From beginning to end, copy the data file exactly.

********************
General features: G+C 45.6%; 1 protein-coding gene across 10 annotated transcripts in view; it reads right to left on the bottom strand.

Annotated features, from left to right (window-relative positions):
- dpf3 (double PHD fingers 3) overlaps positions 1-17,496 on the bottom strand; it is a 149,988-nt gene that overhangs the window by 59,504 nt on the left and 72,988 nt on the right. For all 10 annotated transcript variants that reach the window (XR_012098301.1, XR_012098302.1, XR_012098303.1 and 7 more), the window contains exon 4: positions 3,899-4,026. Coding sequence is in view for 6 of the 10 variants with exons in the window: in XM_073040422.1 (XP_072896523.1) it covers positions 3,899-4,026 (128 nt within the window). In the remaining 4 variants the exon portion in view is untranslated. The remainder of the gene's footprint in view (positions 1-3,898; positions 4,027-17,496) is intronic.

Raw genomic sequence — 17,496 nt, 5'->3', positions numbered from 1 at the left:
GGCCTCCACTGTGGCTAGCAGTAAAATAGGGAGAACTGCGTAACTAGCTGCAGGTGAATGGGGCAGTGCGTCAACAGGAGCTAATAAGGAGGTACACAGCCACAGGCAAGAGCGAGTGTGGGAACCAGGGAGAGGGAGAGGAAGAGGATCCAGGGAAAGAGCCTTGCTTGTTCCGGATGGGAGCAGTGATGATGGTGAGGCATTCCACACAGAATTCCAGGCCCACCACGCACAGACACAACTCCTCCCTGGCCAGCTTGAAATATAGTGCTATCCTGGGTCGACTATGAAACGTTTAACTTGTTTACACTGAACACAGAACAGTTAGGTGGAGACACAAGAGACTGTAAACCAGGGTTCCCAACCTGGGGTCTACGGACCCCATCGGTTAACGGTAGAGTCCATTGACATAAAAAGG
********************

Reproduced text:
General features: G+C 45.6%; 1 protein-coding gene across 10 annotated transcripts in view; it reads right to left on the bottom strand.

Annotated features, from left to right (window-relative positions):
- dpf3 (double PHD fingers 3) overlaps positions 1-17,496 on the bottom strand; it is a 149,988-nt gene that overhangs the window by 59,504 nt on the left and 72,988 nt on the right. For all 10 annotated transcript variants that reach the window (XR_012098301.1, XR_012098302.1, XR_012098303.1 and 7 more), the window contains exon 4: positions 3,899-4,026. Coding sequence is in view for 6 of the 10 variants with exons in the window: in XM_073040422.1 (XP_072896523.1) it covers positions 3,899-4,026 (128 nt within the window). In the remaining 4 variants the exon portion in view is untranslated. The remainder of the gene's footprint in view (positions 1-3,898; positions 4,027-17,496) is intronic.

Raw genomic sequence — 17,496 nt, 5'->3', positions numbered from 1 at the left:
GGCCTCCACTGTGGCTAGCAGTAAAATAGGGAGAACTGCGTAACTAGCTGCAGGTGAATGGGGCAGTGCGTCAACAGGAGCTAATAAGGAGGTACACAGCCACAGGCAAGAGCGAGTGTGGGAACCAGGGAGAGGGAGAGGAAGAGGATCCAGGGAAAGAGCCTTGCTTGTTCCGGATGGGAGCAGTGATGATGGTGAGGCATTCCACACAGAATTCCAGGCCCACCACGCACAGACACAACTCCTCCCTGGCCAGCTTGAAATATAGTGCTATCCTGGGTCGACTATGAAACGTTTAACTTGTTTACACTGAACACAGAACAGTTAGGTGGAGACACAAGAGACTGTAAACCAGGGTTCCCAACCTGGGGTCTACGGACCCCATCGGTTAACGGTAGAGTCCATTGACATAAAAAGG